• The funds from the offering will more than triple the company's book value, from $1.46 per share to $4.86 a share. While book value is an old-fashioned measure of company solidity, and of little consequence to the gunslingers, it means a lot to institutions and more conservative investors and should greatly broaden the types buying into the company.
  • The quick and easy success of the secondary gives enhanced visibility, credibility, respectability, and marketability to the company.
  • The downside risk in the secondary did not materialize. The company did not greedily inundate the market with shares, but sold only enough to enable it to fill its need for working capital. Even more impressive, the underwriters avoided the major danger in a secondary and were able to obtain an excellent price for the shares, more than 8 % higher than the $30 they had been on Monday, a true rarity in a secondary. And the stock formed a solid base at 32 that has resisted all assaults.
  • Since the availability of those funds will be sufficient to build the company to profitability and bring in millions in free cash-flow this year, this will enable management to shift focus from financing to executing, producing, partnering, and expanding.
  • UNXL may save Eastman Kodak in the process. This iconic 135-year-old American company has been ravaged by the digital camera and other disruptive technologies in the past two decades, its common stock beaten down to 31 cents a share on a good day. In January of this year the court authorized a sale of some Kodak assets and approved financing for the company, and it is expected to emerge from Chapter 11 bankruptcy by summer. Kodak CFO, Antonio Perez, announced that:"functional printing" would be the company's new focus and that commercial imagining would be a key growth area, using Kodak's immense knowledge of film technology to provide a foundation. Now UNXL has formed a joint manufacturing venture with Kodak, to be located in the one-million-square-foot Building 326 in Eastman Business Park. According to Kodak spokesman Christopher Veronda, the refurbished facility is "expected to be up and running by fall." (All quotes are from the Rochester Democrat and Chronicle or Kodak press releases.) If the venture succeeds, as seems increasingly likely, both companies will earn billions, and Kodak will be solidly back in business..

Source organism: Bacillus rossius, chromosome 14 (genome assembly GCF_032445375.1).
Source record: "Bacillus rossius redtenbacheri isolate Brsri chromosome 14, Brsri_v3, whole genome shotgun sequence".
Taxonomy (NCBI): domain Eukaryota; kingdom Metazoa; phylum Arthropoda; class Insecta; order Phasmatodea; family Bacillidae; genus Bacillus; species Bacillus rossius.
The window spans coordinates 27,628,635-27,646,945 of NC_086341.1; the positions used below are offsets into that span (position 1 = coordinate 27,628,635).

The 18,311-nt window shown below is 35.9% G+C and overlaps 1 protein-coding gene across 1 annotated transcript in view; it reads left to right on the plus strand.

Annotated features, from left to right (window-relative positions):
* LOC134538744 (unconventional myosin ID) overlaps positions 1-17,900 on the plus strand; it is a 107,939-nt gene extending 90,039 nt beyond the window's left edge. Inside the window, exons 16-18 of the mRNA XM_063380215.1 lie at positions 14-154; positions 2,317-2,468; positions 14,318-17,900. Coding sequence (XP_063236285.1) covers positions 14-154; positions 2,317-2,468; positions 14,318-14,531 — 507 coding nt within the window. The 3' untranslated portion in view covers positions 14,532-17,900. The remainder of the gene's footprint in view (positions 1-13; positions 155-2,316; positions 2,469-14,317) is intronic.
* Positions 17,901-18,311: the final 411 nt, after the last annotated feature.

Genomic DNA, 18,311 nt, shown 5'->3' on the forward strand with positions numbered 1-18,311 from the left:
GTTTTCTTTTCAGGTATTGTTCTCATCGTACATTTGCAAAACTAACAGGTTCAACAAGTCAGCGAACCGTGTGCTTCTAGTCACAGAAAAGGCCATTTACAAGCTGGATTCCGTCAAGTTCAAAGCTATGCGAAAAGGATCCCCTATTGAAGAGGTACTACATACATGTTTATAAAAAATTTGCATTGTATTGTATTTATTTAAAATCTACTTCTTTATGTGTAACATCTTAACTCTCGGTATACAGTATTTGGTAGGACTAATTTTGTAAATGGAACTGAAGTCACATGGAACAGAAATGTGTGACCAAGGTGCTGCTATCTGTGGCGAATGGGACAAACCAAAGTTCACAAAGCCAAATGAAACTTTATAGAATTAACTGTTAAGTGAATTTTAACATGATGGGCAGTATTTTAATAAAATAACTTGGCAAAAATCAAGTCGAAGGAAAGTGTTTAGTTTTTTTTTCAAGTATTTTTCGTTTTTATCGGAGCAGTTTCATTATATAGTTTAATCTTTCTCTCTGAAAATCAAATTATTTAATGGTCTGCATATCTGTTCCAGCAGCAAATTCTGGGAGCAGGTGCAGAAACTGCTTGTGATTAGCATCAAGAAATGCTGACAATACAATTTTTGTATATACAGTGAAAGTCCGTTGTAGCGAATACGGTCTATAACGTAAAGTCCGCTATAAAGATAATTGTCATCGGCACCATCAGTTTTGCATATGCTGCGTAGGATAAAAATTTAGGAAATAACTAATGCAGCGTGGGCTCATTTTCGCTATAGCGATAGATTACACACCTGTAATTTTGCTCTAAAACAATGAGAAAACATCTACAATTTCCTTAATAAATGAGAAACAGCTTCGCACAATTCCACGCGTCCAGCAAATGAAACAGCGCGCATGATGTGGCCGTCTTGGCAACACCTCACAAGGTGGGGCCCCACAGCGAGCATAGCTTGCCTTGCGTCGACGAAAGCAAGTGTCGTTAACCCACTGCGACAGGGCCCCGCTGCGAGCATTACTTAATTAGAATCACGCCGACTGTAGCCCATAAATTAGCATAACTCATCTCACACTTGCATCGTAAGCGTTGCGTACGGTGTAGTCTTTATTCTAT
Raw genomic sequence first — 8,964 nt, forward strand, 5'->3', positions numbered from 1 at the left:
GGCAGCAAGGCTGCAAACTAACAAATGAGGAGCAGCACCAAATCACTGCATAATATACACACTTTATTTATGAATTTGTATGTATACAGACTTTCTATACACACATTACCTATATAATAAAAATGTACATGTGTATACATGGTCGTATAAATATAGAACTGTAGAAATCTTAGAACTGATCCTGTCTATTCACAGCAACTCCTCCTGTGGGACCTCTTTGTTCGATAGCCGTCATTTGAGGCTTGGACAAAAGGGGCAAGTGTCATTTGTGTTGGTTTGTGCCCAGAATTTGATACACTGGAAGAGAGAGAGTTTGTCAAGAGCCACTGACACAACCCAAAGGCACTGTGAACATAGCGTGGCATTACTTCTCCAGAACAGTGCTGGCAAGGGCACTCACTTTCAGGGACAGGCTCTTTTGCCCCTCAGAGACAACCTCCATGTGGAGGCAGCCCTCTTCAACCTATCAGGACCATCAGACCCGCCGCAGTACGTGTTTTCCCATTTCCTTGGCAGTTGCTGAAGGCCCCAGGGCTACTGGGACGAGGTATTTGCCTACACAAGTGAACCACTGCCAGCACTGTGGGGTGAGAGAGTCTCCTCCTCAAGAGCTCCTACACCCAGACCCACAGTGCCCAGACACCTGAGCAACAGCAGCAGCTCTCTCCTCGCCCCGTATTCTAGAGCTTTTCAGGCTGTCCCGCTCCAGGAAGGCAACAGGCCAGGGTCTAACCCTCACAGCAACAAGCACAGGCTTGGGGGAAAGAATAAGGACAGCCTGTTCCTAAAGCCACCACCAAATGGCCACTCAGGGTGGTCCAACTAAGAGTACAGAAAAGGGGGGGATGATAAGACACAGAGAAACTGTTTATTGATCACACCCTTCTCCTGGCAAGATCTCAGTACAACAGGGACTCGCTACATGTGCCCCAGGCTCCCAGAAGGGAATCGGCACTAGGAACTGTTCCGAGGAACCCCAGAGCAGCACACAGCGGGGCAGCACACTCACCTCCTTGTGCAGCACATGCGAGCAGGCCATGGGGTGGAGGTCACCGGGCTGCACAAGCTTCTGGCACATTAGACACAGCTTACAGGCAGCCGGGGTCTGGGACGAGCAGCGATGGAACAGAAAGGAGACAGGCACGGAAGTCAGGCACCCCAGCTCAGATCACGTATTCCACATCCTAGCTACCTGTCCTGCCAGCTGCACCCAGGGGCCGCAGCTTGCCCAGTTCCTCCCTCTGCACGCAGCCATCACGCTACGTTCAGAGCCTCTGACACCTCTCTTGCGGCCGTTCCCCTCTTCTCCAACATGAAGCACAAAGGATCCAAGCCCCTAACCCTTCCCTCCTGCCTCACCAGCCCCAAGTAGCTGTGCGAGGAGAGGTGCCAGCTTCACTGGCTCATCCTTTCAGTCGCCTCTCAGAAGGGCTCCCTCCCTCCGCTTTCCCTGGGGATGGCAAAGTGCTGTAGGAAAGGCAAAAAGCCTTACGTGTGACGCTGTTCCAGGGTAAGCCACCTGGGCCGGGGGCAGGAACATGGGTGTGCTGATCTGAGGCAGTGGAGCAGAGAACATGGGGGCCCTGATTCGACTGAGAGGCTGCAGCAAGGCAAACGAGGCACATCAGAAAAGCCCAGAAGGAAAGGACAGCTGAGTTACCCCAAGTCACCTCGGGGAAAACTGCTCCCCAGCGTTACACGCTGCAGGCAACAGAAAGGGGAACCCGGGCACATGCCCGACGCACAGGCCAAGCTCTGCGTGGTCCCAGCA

• The availability of UNXL shares today, at what is likely to be the lowest price in the lifetimes of most investors, will itself induce many shorts to toss in the towel, buy the stock, cover, quit the field of battle, take their scare tactics elsewhere, and allow the share price to rise to natural levels. Indeed, the record-setting sale of 3.8 million shares in the open market last Thursday - a remarkable 76% of the company's tradable float - provides strong evidence that some of those badly beaten shorts have begun to run for cover. This is not a bad thing. Although many of the ardent longs delight in bashing the shorts on their message boards, and dream of a crushing short squeeze to put the stock into a jet-assisted takeoff, this is both (pardon) short-sighted and unnecessary. Except for day traders and their ilk, most investors do not buy a stock just because a short squeeze is in the offing. We buy it because the company has strong fundamentals and sound prospects for the future. That is where the focus must be, and that is where UNXL will shine after the shorts slink away.
  • Management's step-by-step choreography of the events leading up to the secondary was nothing less than masterful. This included the notorious, anxiety-producing "six weeks" announcement; the attention-getting mystery over the non-disclosure of the OEM partner; the announcement of the EcoSystem partnership with Intel, and the production deal with Kodak, each deftly dropped into the market with brilliant timing. (All of these events have been ably chronicled by others on Seeking Alpha during the past two months.) If management can apply that same deft touch and choreographing skill to future business strategy and product execution, UNXL could become one of the truly great companies of the future, and the big-money boys who picked it for Barron's will be very right - and very rich. .

And I haven't even mentioned UNXL's incredibly strong Diamond Guard film coating that is tougher than Gorilla Glass, and its breakthrough technique for producing stereoscopic 3D film for motion pictures and video games that can be viewed without special glasses, and ... (I could go on and on ...)

Disclosure: I am long UNXL, GILD, NOV. I wrote this article myself, and it expresses my own opinions. I am not receiving compensation for it (other than from Seeking Alpha). I have no business relationship with any company whose stock is mentioned in this article.